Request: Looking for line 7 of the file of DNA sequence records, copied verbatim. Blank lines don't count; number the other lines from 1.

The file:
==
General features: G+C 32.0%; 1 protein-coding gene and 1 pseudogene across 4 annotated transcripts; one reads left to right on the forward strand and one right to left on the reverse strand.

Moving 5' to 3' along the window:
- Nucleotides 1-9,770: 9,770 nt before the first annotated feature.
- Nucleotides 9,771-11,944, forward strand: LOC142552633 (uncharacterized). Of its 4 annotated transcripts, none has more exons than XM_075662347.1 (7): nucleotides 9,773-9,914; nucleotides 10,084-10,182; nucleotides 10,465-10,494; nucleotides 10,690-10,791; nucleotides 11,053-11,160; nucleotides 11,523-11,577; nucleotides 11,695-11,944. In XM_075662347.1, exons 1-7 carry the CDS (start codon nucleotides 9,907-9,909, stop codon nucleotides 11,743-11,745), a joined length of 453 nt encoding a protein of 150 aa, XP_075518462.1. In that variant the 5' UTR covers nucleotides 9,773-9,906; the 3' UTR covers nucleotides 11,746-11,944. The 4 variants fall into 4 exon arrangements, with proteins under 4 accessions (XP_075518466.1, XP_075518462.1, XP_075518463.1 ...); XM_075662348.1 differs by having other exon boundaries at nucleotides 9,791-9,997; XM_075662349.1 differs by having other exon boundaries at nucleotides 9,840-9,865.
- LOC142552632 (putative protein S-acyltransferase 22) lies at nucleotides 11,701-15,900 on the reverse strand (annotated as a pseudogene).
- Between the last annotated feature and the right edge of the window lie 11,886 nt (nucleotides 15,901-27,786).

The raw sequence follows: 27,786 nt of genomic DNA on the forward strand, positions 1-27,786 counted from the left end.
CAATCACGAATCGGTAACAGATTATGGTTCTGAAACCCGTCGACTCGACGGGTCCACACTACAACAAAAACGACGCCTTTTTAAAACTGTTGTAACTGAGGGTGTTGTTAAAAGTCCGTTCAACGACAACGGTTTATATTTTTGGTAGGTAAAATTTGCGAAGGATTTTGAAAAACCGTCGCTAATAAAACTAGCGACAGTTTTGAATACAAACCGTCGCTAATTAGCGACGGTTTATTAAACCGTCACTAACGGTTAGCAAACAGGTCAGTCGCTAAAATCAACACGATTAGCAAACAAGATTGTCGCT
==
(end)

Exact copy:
The raw sequence follows: 27,786 nt of genomic DNA on the forward strand, positions 1-27,786 counted from the left end.